Here is David Denby’s review in the New Yorker, in which he treats the movie as an uplifting story about the power of education, and gives no hint of its relentless, ugly, degrading focus on homosexuality, nor of the emptiness of the type of “education” it presents.
“Bobby,” “Fast Food Nation,” and “The History Boys.”
by DAVID DENBY
Both “Bobby” and “Fast Food Nation” were conceived at a moment, perhaps, when liberals were unable to tell stories, so deep was their despair. Looking at these screwed-up movies, even a conservative might say that it’s time for liberals to pull themselves together and begin their narrative anew.”The History Boys” is alive on the screen. The director Nicholas Hytner, who staged the original production of Alan Bennett’s play for the National Theatre in London, shot the movie quickly, in five weeks during the summer of 2005, just before the play went on tour. Revved by the stage performances, the cast courses through the material with disciplined exuberance—especially the eight young actors at the center of the drama, many of whom have never appeared in a film before. A few of the early reviews complained that the movie version is no more than a filmed play, which is beside the point. Bennett’s conceit is that the classroom is a theatre. In his classroom, learning is acquired as much through performance as through study; wit is a form of action, and music and poetry create and release emotions too private to be spoken. The setting is Yorkshire in the nineteen-eighties—a grammar school at which a group of eight boys, seven of them very bright, are being prepped for the mind-crushing exams that could lead to a place at Oxford or Cambridge. The eight are neither jocular aristos nor resentful proles but hardworking, solidly middle-class kids. Yet status certainly matters to them. For the boys, and for the school’s ambitious headmaster, Oxbridge remains the gold standard. The question is: By what means shall they get there? By rote study? By mastering exam-taking tricks? Or by love of knowledge? For these boys, theatricality is a means to self-realization, and, for Hytner, honoring the play’s artifice is the best way to get to the heart of the matter.
No actual classrooms, I imagine, have ever been as animated as these. The boys talk back to their teachers, and everyone seems familiar with the details of everyone else’s private life. Inarticulateness doesn’t exist; even the lone dunce explains his slowness vividly. This is what we want in a film about learning: not humdrum stammer and error but brilliant shenanigans, with everyone leaping, bodily and intellectually, around the room, and all eight students competing to be the brightest boy—that is, the best actor—in class. In part, what goes on is licensed by the unorthodox pedagogy of the movie’s hero, Hector (Richard Griffiths), a portly, sixtyish English master who runs a class in General Studies. Hector teaches only one subject, poetry; the rest of his discourse is dedicated to the education of souls. Among the boys rising to Hector’s challenge are the chubby clown, Timms (James Corden); the cunning, dark-eyed seducer, Dakin (Dominic Cooper), who has benevolent as well as cynical tendencies; and the smooth-cheeked Posner (Samuel Barnett), who’s physically less mature than the other boys and hopelessly in love with Dakin. In the classroom, Posner sings Rodgers and Hart’s “Bewitched” in a high, unbroken voice; he’s like a Shakespearean boy actor offering plaintive Elizabethan ballads in the interludes between action. His unrequited love brings him close to Hector, who carries an aura of melancholy and mortality around with him. The boys adore their teacher, so they wearily put up with his habit of groping them when they ride home on the back of his motorcycle—it’s merely the price of being his student. The movie is imbued with a shrugging acceptance of homosexual longing; Hector is not so much a predator as a lonely old man (he’s married, sort of), and Richard Griffiths, cranky, red-faced, and eloquent, makes him a wounded humanist not quite at bay.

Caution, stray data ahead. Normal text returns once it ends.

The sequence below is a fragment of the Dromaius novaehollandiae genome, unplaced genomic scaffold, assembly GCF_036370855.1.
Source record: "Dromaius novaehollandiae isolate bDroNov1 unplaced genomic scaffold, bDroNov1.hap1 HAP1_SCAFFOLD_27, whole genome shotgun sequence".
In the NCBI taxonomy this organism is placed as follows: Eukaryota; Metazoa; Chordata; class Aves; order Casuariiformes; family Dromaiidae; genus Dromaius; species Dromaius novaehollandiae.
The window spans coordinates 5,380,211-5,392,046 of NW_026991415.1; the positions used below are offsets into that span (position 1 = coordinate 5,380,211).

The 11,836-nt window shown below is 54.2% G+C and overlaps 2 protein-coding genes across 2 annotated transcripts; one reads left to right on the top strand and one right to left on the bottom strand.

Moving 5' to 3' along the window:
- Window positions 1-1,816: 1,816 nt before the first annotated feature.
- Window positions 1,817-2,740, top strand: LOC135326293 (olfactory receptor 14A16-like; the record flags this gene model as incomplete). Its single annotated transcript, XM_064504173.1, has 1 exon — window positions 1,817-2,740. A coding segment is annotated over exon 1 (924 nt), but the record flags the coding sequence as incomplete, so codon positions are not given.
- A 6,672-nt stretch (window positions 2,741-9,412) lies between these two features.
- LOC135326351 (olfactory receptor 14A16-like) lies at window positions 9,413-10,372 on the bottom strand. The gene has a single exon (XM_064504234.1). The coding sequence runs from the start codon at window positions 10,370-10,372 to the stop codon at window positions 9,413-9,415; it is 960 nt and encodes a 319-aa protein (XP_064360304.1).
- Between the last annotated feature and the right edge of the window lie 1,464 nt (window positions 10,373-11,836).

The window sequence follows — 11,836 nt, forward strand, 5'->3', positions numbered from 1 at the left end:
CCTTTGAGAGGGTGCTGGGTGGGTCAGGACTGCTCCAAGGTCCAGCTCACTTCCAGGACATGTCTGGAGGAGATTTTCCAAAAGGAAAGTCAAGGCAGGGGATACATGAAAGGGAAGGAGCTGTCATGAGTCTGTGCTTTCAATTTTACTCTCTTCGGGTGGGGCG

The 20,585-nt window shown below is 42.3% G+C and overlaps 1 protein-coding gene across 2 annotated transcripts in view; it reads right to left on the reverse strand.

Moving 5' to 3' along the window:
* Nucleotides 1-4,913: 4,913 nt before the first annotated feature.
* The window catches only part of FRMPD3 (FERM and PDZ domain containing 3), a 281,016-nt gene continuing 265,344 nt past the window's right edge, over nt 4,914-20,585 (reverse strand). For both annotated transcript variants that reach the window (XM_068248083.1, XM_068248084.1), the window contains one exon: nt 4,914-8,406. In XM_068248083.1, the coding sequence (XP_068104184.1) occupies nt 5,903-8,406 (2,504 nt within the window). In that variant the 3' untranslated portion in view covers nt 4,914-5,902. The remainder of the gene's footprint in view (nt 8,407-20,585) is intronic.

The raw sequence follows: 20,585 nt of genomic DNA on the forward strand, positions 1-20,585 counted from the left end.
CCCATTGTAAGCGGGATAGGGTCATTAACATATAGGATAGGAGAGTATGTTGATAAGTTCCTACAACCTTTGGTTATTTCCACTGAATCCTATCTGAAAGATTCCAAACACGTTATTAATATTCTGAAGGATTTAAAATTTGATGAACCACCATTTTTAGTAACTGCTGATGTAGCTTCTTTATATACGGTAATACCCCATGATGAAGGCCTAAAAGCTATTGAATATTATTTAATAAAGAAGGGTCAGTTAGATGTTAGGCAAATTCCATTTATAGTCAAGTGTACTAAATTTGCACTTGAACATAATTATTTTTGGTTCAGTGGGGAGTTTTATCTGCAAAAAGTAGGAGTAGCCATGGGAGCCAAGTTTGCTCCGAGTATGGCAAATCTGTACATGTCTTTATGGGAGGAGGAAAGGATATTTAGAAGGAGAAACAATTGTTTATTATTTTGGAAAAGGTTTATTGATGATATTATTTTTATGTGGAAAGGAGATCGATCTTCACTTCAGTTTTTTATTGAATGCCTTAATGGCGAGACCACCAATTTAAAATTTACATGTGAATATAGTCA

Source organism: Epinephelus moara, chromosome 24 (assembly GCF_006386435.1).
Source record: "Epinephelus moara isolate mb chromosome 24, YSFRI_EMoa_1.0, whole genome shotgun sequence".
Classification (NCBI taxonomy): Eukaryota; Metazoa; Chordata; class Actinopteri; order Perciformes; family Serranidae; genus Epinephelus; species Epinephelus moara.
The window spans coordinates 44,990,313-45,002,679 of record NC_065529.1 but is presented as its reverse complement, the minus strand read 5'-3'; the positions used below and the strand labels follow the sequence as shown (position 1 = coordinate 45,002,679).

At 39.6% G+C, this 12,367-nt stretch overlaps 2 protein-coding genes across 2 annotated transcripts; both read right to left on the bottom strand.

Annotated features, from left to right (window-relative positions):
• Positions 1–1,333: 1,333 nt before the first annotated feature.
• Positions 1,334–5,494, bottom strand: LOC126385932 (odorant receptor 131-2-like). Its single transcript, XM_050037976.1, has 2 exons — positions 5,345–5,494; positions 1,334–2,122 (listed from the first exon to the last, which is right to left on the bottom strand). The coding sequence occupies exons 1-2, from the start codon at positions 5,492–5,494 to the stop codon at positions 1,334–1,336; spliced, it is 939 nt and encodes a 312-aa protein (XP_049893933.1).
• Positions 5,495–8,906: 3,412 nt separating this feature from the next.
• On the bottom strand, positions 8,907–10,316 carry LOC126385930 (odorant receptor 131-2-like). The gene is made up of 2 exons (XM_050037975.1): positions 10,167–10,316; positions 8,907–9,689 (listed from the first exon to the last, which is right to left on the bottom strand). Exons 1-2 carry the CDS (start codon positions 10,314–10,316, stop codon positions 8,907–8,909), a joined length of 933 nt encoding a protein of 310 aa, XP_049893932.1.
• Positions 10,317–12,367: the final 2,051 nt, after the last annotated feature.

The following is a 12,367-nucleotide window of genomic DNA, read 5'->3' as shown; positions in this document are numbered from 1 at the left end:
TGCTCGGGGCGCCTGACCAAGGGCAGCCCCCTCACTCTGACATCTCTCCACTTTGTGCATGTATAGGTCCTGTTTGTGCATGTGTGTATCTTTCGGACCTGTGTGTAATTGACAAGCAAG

Hector’s antagonist is a new man, the young Irwin (Steven Campbell Moore), who teaches the boys how to summarize historical periods with easy-to-remember categories and ready-made quotes. Irwin is a kind of clever highbrow trot. He acquaints the students with the power of perversity. In order to gain the attention of a tired exam-paper reader, he says, take the received wisdom and turn it inside out: make Hitler or Stalin sympathetic. Interest, in the Irwin doctrine, is more important than truth. Irwin was made for television, not for teaching, and Bennett appears to be using him to vent his disgust at hyper-articulate prime-time historians who are overly fond of clever paradox. Not that truth is a unitary and certifiable phenomenon—I don’t think Bennett would say that. On the contrary, the movie advocates the limited but powerful truth-telling of poetry, as well as ordinary decency and plain speaking. Auden, Larkin, and Orwell are its gods, but only Alan Bennett could have melded the spirit of those three into an entertainment about education. If pleasure is the ultimate teacher, Bennett and his faithful director, Hytner, are superlative pedagogues.
And here is Yahoo’s capsule review
of the movie, which treats the movie as entirely normal and gives no hint of its decadent sexual content:
The History Boys—Movie Details—Yahoo! Movies
Posted by Lawrence Auster at December 02, 2006 11:03 AM | Send
Centers on an unruly class of bright, funny teenage boys in pursuit of sex, sport and a college degree. Bounced between their maverick English teacher, a young and shrewd professor hired to up their test scores, a grossly out-numbered history teacher, and a headmaster obsessed with results, the boys attempt to sift through it all to pass the daunting university admissions process. Their journey becomes as much about how education works, as it is about where education leads.